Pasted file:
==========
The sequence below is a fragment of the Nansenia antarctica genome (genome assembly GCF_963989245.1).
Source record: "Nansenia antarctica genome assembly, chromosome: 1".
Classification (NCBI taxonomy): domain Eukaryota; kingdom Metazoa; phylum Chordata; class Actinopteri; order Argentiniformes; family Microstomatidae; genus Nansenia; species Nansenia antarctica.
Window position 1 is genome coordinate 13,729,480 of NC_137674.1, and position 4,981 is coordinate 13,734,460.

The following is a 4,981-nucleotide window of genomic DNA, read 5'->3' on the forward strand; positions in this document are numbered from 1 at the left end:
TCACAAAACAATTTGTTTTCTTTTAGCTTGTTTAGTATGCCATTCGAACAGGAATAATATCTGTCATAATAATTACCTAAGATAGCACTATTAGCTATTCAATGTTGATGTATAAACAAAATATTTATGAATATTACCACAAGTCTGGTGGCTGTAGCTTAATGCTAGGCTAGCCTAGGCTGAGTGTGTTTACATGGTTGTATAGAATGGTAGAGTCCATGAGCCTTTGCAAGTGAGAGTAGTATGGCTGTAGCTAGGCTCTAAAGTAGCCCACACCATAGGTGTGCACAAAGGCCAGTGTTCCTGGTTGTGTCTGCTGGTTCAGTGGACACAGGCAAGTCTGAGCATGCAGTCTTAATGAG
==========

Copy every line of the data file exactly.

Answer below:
The sequence below is a fragment of the Nansenia antarctica genome (genome assembly GCF_963989245.1).
Source record: "Nansenia antarctica genome assembly, chromosome: 1".
Classification (NCBI taxonomy): domain Eukaryota; kingdom Metazoa; phylum Chordata; class Actinopteri; order Argentiniformes; family Microstomatidae; genus Nansenia; species Nansenia antarctica.
Window position 1 is genome coordinate 13,729,480 of NC_137674.1, and position 4,981 is coordinate 13,734,460.

The following is a 4,981-nucleotide window of genomic DNA, read 5'->3' on the forward strand; positions in this document are numbered from 1 at the left end:
TCACAAAACAATTTGTTTTCTTTTAGCTTGTTTAGTATGCCATTCGAACAGGAATAATATCTGTCATAATAATTACCTAAGATAGCACTATTAGCTATTCAATGTTGATGTATAAACAAAATATTTATGAATATTACCACAAGTCTGGTGGCTGTAGCTTAATGCTAGGCTAGCCTAGGCTGAGTGTGTTTACATGGTTGTATAGAATGGTAGAGTCCATGAGCCTTTGCAAGTGAGAGTAGTATGGCTGTAGCTAGGCTCTAAAGTAGCCCACACCATAGGTGTGCACAAAGGCCAGTGTTCCTGGTTGTGTCTGCTGGTTCAGTGGACACAGGCAAGTCTGAGCATGCAGTCTTAATGAG